It’s hard to believe, but a person’s life trajectory can be predicted based on their zip code. Five simple numbers that can impact their destiny. For many living in Charlotte, experiences such as a quality education, access to healthy foods and the opportunity to obtain the American dream are not within their reach. All because of the neighborhood in which they live.

 

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Charlotte has deeply rooted structural racism and segregation that has concentrated poverty geographically. For example, take a look at the neighborhoods in Charlotte. In a wedge shape includes neighborhoods like Myer’s Park and Dilworth, which are high wealth areas with mostly white residents. However, neighborhoods such as West Charlotte are part of the crescent, where household incomes are much lower with mostly black residents. The wedge and the crescent were created by Jim Crow laws and the redlining maps from the 1930s, which prevented black families to move into those high wealth and predominately white areas. The effects of Jim Crow and redlining are still prevalent in Charlotte today.

 

I was born and raised on the West side of Charlotte and I am a product of the Charlotte-Mecklenburg School system. During my primary education, I saw the differences in neighborhoods around Charlotte because my mother bused me to the opposite side of town to receive a more rigorous education.

 

Once in college, I took interest in how people are affected based on their geographies. I, a black girl raised on the West side of Charlotte was able to be the first in my family to go to college and receive a bachelor’s and master’s degree in Political Science and Geography. I moved back to Charlotte to apply what I had learned in school to help my family and all residents of Charlotte achieve the American dream.

 

My life and career has come full circle. I have dedicated my education and experiences to do my best to strive for racial equity in housing, education and health in Charlotte. My personal experiences and educational background led me to my new position as Director of Neighborhood Initiatives for United Way of Central Carolinas.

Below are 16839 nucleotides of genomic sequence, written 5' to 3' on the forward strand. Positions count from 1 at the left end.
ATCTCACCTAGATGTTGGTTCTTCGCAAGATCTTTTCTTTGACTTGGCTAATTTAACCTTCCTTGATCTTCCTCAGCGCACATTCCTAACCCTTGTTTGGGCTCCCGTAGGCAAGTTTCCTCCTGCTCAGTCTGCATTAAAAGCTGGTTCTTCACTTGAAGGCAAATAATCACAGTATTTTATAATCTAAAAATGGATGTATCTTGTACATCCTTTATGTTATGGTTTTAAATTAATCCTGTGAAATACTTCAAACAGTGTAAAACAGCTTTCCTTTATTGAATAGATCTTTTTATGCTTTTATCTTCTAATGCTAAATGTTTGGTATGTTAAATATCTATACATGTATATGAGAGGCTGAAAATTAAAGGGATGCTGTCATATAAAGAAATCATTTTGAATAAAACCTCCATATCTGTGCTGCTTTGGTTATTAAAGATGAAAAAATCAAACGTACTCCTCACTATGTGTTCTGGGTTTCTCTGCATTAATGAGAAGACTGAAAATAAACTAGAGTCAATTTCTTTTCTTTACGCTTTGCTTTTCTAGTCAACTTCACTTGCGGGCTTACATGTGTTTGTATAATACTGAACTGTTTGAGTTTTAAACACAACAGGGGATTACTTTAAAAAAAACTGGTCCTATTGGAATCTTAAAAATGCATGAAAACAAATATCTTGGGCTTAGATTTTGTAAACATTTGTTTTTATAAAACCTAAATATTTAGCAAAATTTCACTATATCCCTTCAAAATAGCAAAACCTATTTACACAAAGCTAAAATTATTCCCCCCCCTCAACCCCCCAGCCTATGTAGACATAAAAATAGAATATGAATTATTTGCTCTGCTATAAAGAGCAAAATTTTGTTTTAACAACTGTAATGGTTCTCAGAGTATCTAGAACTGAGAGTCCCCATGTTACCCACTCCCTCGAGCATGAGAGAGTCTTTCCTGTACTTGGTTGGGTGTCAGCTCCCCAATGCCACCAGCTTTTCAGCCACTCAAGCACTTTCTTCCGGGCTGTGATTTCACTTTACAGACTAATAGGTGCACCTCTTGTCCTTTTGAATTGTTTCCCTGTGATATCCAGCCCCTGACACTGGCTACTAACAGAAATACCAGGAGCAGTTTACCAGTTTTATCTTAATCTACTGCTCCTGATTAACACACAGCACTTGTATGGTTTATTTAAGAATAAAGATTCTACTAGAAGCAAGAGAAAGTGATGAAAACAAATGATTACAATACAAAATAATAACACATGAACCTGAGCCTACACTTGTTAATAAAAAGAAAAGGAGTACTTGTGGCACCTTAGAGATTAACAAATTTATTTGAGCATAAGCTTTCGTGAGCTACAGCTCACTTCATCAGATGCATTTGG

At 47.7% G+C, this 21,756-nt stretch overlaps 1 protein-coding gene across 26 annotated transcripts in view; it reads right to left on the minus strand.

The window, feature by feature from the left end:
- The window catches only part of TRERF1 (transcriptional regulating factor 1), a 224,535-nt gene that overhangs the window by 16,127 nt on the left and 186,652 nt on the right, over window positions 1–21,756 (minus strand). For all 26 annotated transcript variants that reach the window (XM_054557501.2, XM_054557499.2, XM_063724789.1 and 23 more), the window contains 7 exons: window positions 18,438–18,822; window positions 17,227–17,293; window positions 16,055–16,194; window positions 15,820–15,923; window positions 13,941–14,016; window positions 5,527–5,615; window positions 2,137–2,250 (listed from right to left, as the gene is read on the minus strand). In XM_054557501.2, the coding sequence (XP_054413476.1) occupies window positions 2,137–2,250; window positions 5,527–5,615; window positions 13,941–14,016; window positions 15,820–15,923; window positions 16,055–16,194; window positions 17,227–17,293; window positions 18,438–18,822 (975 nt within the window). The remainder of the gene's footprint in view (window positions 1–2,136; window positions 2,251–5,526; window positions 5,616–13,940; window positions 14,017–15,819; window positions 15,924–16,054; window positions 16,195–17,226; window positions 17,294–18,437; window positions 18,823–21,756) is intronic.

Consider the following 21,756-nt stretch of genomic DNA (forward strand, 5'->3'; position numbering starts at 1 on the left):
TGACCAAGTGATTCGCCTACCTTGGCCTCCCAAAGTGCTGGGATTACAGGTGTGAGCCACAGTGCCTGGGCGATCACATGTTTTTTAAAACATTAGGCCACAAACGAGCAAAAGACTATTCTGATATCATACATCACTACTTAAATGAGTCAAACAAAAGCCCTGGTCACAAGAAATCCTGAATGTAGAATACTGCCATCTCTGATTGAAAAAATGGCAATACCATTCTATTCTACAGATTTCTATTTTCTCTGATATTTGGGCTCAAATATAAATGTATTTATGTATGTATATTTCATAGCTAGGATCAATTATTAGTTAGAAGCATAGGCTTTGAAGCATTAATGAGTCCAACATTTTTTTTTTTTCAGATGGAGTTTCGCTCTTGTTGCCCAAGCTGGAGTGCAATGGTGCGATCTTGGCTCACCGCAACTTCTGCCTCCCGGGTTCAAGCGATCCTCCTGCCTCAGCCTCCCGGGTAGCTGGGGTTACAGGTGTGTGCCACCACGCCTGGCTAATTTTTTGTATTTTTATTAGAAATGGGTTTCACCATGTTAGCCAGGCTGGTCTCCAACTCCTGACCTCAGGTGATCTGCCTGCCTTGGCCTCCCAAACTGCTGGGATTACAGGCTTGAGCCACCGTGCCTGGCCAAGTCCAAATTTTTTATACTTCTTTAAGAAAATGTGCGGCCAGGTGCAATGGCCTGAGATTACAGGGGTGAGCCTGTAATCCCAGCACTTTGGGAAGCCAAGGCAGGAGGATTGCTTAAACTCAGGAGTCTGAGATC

In 2017, United Way launched United Neighborhoods, an initiative that empowers residents in historically challenged neighborhoods to identify their most significant needs and choose the nonprofit organizations they believe can best deliver neighborhood-focused services. In 2022, the Lakeview neighborhood will join two other United Neighborhoods pilot communities – Renaissance West and Grier Heights. Each of these neighborhoods have experienced high poverty rates as a direct response to decades of structural racism.

 

At United Way, we believe that people proximate to the challenges are best positioned to identify solutions. The United Neighborhoods model brings together the residents of the neighborhoods and the lead neighborhood organization, referred to as Community Quarterbacks who dedicates their time, resources, staff, funding and relationship building to a specific geography.

 

Residents are the experts in their own lives. They know what they need but may not have the resources to get it. The Community Quarterbacks are able to walk alongside residents, to listen to their needs and help them reach their goals for their communities.

 

United Way supports these efforts by providing funding using trust-based philanthropy and technical assistance to the agencies who are doing the ground-level work. The effort put in by the residents, the quarterbacks, agencies and United Way are all generational investments.

 

We understand that the history of philanthropy has tried to fix people. We also know we have to fix systems. With United Way’s expansion to place-based work, we are taking our dollars and trusting those who are proximate to the problem to get to the solution. United Way is also making space for cross sector agencies to coordinate services by breaking down silos to communicate, collaborate and learn from one another for the betterment of all of Charlotte and surrounding areas. By creating this space, we are also creating opportunities for cross sector agencies to work collectively towards common goals in each neighborhood and ultimately in Charlotte. This is a bold, innovative and new approach to philanthropy.

 

Learn more about United Neighborhoods.

 

Staff Contact Cards- Jamese Ivy